Tuesday, November 17, 2015

Can a Compound Claim Be Supported by an Inventive Process?

Amgen Canada Inc v Apotex Inc (NOC) 2015 FC 1261 Hughes J
            1,341,537 / filgrastim / NEUPOGEN

In Amgen / filgrastim Hughes J held Claim 43 of the Amgen’s ‘537 patent to be invalid for obviousness, though it survived novelty and utility attacks. This post focuses on Hughes J’s obviousness analysis, which seems to me difficult to reconcile with Sanofi 2008 SCC 61.

Human granulocyte colony-stimulating factor (G-CSF) stimulates the growth of white blood cells. Naturally occurring G-CSF was first isolated and purified in small quantities by Welte and others at Sloan-Kettering Institute [16]. However, Welte had not determined any of the amino acid sequence [18]. If the DNA sequence of the naturally G-CSF could be determined with sufficient precision, G-CSF could be produced in commercial quantifies by recombinant DNA technology. Amgen was ultimately successful in doing so, leading to the invention of filgrastim, sold by Amgen as NEUPOGEN, which is used to boost the production of white blood cells and therefore help prevent infection in people whose immune system is compromised as a result of chemotherapy.

Claim 43, the only claim at issue, claims a 175 amino acid polypeptide which is functionally equivalent to naturally occurring G-CSF, in that it is effective to stimulate white blood cell production. While the claimed amino acid sequence is very close to that of naturally occurring G-CSF, it differs in that it begins with Met (Methionine), which the naturally occurring sequences does not [77]. It also potentially differs in the details of the subsequent amino acid, as the process used by Amgen to sequence the naturally occurring factor is not guaranteed to replicate it precisely, and the exact naturally occurring sequence is still not known. While the claimed sequence is certainly very close to that of the naturally occurring sequence – the first 40 amino acids are the same and the rest are so close as to not make any functional difference [26] – it is “quite possibly but not certainly the sequence of the natural product” [80]. Consequently, Hughes J held that the claimed sequence was not anticipated by the naturally occurring product that had been isolated by Welte et al. (I must say that it is not clear to me what evidential burden was applied by Hughes J. As this was an NOC proceeding and Apotex had clearly put the issue in play, Amgen bore the burden of proving the allegation is not justified [41] by showing the claimed sequence was probably not the same as the naturally-occurring sequence. The fact that it is not “certainly” the same is beside the point. Perhaps showing that it is “quite possibly” the same is equivalent to showing it is probably not the same? In any event, it appears that Hughes J would have held it to be novel on the basis of the leading Met alone.)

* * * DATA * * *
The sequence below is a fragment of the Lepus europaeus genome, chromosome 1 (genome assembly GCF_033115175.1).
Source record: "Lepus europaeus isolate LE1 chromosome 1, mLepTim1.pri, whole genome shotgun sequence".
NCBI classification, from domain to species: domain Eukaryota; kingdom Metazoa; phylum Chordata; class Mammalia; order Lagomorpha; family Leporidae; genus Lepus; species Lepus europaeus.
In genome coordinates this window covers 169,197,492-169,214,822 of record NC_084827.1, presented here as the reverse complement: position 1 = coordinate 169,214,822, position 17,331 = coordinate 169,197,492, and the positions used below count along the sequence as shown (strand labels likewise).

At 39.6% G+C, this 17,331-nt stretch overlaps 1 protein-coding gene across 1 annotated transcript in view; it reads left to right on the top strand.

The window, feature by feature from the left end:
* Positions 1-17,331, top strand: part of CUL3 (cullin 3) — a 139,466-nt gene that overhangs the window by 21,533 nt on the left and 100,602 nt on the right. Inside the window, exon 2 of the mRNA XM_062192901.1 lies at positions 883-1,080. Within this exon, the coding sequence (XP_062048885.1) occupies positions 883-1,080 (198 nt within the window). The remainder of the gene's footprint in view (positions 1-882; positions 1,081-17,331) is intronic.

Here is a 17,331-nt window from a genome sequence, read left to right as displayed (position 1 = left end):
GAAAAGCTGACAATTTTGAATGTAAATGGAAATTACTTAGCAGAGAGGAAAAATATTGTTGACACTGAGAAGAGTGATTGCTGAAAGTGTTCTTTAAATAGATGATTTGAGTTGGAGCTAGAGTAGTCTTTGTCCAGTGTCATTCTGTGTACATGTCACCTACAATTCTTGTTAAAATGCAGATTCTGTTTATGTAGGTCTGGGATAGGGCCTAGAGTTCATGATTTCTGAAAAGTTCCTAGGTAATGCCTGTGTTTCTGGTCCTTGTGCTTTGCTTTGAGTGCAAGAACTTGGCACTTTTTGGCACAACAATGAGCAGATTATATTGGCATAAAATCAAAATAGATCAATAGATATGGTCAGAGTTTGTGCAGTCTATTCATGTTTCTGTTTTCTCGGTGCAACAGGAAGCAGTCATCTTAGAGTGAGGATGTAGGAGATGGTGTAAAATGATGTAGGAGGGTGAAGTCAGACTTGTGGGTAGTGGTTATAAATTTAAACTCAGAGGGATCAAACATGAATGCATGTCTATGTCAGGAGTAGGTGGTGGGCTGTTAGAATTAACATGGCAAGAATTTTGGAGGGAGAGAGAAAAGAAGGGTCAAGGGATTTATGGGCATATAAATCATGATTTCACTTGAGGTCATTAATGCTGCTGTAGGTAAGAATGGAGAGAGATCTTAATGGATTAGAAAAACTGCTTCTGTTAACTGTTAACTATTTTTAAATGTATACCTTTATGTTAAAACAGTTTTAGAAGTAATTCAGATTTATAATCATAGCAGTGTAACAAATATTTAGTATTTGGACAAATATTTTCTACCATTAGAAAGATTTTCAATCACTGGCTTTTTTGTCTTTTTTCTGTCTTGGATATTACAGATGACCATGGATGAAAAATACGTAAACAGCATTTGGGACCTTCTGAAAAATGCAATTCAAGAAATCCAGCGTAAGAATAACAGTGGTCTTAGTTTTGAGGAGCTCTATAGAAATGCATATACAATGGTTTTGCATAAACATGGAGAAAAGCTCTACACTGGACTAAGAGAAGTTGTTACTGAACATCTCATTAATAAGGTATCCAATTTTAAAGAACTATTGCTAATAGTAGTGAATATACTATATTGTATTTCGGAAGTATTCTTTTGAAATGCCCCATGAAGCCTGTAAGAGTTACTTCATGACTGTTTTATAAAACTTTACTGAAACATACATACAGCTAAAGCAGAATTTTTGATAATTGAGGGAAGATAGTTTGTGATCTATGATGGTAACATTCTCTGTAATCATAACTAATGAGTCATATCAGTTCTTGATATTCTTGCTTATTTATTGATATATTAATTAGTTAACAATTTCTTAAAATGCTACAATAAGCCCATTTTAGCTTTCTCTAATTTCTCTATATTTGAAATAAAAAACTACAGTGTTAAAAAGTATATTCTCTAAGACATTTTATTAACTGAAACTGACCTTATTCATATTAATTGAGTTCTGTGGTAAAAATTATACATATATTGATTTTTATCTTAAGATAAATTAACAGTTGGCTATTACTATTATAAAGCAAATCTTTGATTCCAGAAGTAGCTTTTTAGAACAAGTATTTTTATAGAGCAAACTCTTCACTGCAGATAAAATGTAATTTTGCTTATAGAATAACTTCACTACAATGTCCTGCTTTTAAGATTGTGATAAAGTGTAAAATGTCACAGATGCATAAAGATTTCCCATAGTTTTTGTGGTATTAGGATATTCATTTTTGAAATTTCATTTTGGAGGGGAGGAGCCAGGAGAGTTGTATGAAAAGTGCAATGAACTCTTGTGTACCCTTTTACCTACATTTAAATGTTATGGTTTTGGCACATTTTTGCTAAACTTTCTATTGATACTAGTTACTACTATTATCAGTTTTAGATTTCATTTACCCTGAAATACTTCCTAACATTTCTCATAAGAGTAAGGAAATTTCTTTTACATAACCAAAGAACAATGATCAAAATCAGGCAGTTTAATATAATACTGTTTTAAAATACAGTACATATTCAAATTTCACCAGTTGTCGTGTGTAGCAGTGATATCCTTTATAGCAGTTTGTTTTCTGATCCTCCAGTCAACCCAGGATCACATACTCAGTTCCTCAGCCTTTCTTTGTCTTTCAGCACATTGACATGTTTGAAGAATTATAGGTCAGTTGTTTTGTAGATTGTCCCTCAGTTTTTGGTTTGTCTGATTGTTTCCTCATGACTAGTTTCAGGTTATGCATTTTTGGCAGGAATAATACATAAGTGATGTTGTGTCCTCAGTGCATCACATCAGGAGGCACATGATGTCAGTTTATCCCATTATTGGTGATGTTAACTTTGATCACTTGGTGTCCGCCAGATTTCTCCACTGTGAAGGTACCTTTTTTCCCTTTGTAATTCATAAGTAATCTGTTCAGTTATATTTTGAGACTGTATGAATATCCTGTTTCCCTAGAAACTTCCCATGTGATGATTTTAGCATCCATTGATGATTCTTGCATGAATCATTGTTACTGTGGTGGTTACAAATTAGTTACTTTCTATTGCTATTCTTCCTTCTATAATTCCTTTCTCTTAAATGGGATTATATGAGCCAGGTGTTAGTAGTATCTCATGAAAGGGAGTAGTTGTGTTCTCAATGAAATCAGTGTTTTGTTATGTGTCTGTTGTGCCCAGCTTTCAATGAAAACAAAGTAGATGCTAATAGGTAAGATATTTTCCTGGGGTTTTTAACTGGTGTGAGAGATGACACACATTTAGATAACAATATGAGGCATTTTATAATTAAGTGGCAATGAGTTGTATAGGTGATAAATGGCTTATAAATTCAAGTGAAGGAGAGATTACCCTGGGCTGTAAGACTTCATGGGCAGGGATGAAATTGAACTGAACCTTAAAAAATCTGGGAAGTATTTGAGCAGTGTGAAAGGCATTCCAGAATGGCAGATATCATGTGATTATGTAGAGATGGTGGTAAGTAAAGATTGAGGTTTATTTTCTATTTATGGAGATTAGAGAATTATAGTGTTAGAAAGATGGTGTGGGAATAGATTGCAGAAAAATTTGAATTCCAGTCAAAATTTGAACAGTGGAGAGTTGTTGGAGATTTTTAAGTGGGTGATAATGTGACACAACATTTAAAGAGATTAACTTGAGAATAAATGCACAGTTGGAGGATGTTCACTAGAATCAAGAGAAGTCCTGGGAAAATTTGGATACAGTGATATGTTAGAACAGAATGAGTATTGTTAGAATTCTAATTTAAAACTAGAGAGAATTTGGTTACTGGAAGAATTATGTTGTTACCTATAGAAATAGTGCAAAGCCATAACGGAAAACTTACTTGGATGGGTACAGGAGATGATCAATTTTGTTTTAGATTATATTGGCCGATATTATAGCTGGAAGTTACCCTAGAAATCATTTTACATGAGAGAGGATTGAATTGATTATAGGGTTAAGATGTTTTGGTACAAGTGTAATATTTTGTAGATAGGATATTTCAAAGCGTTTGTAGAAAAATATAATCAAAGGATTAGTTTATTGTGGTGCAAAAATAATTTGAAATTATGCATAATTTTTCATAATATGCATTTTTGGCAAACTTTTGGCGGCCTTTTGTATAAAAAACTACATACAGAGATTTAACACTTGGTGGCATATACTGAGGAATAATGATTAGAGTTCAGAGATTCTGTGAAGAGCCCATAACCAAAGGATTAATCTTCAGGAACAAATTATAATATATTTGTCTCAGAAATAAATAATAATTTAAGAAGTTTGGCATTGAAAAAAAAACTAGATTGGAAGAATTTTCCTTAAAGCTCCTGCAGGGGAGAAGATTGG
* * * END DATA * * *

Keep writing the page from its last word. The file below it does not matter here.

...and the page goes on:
Having concluded that the claimed sequence was novel, the next question was whether it was obvious. There was clearly no invention in conceiving of the invention as Welte had identified the desirability of isolation and cloning of the gene in order to allow large-scale production of G-CSF [95], [105]. The only question was whether Amgen’s sequencing of G-CSF was itself inventive.

I have two concerns regarding Hughes J’s analysis. Consider the following two paragraphs:

[93] Techniques for taking the various steps undertaken by Amgen were known. There were a variety of choices to be made at each step and each step had to be carefully undertaken. A wrong choice or improperly conducted step could lead to failure. However, Amgen did not utilize any hitherto unknown step or technique.

[101] There was a high degree of skill required and risk involved in what Amgen undertook. The steps were routine in the sense that they were carried out by skilled persons operating with the science as it was known at the time. This amounts to . . .“skilled work” . . . and not to the “creative work” necessary to deserve patent protection.

It seems to me that Hughes J’s conclusion that the invention was obvious even though there was “a high degree of skill required and risk involved” is difficult to reconcile with the standard statements that an invention is not obvious unless it would be “more or less self-evident” or “very plain” that what was being tried ought to work: Sanofi 2008 SCC 61 [65], [92]. As Barnes J said in the Sanofi FC decision which was ultimately affirmed by the SCC “Having to try different methods, though they be well-known, in order to discover which one will yield the desired result cannot mean that the desired result. . . was obvious” 2005 FC 390 [80]. Moreover, while the steps may have been routine, the proper question goes not to the individual steps, but to the course of inquiry as a whole. The SCC noted that “prolonged or arduous trial and error would not be considered routine [37] (and similarly [69]), even if the individual steps may be. The reason is that “A patient searcher is as much entitled to the benefits of a monopoly as someone who hits upon an invention by some lucky chance or an inspiration”: Halocarbon [1979] 2 SCR 929, 944 (and see also 2005 FC 390 [84]). As Lord Diplock has explained in Dann's Patent, [1971] RPC 425, 451:

The task of finding such a strain of micro-organism calls for the exercise of technical proficiency and is laborious and very costly, for the odds against success are large. It is not easy to see what inventive step, as distinct from the mere exercise of proficiency and practice, is involved in this kind of research, but the result of success in it is a new product useful to humanity which does not exist in nature. If such research is to be encouraged in a competitive society, the monetary rewards of success must be assured to those who undertake the expense; and the means of doing so in this and in most other countries with comparable social systems is by according to the successful discoverer of the new product the controlled and limited monopoly granted for inventions under the national patent laws.